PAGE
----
Yogini in the 'hood
Propellers for Umbrellas
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“The American Standard translation orders men to triumph over sin, and you can call sin ignorance. The King James translation makes a promise in ‘Thou shalt,’ meaning that men will surely triumph over sin. But the Hebrew word, the word timshel — ‘Thou mayest’ — that gives a choice. It might be the most important word in the world. That says the way is open. That throws it right back on a man. For if ‘Thou mayest’ — it is also true that ‘Thou mayest not.’ …
“Now, there are millions in their sects and churches who feel the order, ‘Do thou,’ and throw their weight into obedience. And there are millions more who feel predestination in ‘Thou shalt.’ Nothing they may do can interfere with what will be. But ‘Thou mayest’! Why, that makes a man great, that gives him stature with the gods, for in his weakness and his filth and his murder of his brother he has still the great choice. He can choose his course and fight it through and win.”
From John Steinbeck’s East of Eden, one of a few books I never tire of reading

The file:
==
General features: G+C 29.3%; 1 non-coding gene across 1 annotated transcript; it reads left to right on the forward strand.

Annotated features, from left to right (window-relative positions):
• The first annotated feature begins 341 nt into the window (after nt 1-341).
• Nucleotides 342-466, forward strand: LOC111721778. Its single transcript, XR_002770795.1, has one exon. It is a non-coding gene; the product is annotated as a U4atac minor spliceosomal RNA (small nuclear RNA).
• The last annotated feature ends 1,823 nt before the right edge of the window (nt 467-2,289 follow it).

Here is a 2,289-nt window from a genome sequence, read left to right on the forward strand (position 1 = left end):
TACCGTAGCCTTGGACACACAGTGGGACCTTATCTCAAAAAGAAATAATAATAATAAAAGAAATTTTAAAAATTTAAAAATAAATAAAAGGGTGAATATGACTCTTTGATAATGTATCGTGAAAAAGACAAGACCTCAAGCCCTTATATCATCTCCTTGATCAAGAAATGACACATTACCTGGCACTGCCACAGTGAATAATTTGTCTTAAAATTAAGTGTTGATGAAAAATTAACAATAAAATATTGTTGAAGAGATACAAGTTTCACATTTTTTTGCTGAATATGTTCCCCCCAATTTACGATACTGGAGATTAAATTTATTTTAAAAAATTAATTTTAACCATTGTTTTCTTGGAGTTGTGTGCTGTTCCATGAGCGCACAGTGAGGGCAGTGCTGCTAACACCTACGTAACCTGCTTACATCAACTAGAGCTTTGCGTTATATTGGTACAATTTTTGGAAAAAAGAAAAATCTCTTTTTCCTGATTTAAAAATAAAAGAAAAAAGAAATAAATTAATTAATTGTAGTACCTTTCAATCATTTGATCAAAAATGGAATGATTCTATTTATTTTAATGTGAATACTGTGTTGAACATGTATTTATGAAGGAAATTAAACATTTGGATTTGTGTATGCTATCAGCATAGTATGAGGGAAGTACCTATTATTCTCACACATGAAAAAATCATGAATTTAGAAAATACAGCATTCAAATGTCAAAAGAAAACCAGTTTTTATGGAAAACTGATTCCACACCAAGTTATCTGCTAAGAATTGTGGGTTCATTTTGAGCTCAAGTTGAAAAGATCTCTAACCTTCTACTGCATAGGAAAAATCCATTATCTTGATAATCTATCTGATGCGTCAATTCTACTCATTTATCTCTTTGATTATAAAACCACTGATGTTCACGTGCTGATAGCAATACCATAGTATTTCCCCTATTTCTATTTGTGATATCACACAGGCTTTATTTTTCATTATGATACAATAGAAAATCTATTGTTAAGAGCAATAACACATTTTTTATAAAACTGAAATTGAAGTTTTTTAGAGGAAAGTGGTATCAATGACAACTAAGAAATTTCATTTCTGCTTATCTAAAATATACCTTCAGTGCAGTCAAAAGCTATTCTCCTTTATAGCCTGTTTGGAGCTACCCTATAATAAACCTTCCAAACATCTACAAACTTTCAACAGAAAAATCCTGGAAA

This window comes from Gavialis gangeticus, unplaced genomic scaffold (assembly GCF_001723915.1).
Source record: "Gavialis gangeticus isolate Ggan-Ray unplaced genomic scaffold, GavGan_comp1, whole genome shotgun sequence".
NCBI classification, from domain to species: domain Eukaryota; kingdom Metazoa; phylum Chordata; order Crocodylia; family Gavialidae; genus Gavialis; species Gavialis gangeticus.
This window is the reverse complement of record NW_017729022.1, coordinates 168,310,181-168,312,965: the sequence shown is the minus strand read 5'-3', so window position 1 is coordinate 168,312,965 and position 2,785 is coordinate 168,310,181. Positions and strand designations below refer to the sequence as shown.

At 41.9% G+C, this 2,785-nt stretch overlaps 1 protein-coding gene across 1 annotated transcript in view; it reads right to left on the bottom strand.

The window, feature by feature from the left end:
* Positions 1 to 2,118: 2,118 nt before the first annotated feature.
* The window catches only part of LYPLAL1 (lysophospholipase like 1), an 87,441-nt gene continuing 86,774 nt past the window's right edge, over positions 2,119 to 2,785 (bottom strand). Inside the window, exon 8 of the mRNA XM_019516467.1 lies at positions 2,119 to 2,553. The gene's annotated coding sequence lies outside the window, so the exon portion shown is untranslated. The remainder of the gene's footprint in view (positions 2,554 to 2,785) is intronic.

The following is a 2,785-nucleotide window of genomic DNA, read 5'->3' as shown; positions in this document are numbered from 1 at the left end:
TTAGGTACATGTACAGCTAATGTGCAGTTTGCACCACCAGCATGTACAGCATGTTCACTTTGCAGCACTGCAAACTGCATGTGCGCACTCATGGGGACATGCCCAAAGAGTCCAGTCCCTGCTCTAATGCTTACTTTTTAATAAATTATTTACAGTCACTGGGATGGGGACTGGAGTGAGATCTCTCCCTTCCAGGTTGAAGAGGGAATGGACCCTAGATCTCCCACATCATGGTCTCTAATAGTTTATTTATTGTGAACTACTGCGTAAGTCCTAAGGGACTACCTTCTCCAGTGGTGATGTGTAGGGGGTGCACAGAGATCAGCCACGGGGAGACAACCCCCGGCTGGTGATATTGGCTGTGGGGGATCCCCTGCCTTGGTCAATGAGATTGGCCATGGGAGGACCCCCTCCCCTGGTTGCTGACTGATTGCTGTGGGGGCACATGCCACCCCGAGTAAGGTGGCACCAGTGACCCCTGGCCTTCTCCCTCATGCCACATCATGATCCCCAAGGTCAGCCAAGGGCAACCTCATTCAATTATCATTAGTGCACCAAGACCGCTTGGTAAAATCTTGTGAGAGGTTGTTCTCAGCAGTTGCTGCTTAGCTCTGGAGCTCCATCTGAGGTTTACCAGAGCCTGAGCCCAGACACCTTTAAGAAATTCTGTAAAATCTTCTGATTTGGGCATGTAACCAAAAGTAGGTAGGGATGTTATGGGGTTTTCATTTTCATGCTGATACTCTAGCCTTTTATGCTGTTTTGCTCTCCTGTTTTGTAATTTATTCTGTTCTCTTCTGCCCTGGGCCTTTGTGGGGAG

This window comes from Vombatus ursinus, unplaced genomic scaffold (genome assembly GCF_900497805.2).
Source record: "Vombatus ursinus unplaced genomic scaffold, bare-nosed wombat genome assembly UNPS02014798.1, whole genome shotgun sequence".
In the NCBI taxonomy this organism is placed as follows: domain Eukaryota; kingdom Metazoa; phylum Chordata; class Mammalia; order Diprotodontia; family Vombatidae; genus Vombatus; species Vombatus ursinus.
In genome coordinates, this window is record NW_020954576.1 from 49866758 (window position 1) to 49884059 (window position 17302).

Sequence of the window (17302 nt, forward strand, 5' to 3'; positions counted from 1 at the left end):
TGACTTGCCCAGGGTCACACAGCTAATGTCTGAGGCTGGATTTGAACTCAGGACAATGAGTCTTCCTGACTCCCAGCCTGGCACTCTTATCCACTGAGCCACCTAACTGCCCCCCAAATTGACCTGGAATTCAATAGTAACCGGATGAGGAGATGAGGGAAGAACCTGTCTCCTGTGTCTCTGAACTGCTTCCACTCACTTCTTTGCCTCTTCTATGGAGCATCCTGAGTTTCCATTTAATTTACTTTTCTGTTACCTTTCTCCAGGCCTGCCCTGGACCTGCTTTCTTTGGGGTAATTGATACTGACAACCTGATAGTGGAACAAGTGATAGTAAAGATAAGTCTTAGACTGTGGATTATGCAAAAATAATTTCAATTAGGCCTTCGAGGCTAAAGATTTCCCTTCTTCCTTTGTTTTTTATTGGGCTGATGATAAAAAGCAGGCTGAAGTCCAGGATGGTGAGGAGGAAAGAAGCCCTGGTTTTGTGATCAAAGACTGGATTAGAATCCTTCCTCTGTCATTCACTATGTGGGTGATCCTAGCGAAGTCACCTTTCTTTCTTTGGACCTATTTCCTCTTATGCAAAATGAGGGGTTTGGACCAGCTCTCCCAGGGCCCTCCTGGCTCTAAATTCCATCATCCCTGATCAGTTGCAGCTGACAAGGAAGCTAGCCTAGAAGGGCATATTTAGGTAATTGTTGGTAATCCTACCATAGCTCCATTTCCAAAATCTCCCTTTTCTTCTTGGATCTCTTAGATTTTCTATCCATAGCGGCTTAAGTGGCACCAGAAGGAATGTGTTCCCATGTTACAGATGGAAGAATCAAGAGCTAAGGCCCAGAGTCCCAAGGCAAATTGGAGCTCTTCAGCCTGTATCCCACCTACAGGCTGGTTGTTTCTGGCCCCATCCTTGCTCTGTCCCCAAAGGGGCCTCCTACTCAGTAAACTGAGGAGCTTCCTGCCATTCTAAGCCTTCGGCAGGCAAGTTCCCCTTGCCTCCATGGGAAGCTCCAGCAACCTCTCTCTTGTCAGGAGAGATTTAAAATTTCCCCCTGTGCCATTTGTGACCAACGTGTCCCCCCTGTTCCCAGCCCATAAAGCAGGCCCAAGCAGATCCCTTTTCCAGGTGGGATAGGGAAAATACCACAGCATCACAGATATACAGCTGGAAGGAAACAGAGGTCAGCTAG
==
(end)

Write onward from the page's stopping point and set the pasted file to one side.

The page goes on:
He asked me if I like to ride bikes. I don’t like bikes. I like the way a bike ride on a long flat farmland road feels free when time is lost to the wind and there’s nowhere to go but fast. We were in a canoe on a river under the midday sun. I watched a bead of sweat fall from underneath my knee, down my calf and around the curve of my ankle. There was a tiny minnow lying, dying next to my foot. I looked up at his face. He blinked. I hadn’t answered a question that I shouldn’t have needed to think about. He blinked again. I told him that I owned a bike. I smiled with my lips closed. He nodded and began the story he’d been waiting to tell. I looked down at the dead minnow and as I listened to his voice I wondered how I could’ve been so careless to have let him slip through my fingers.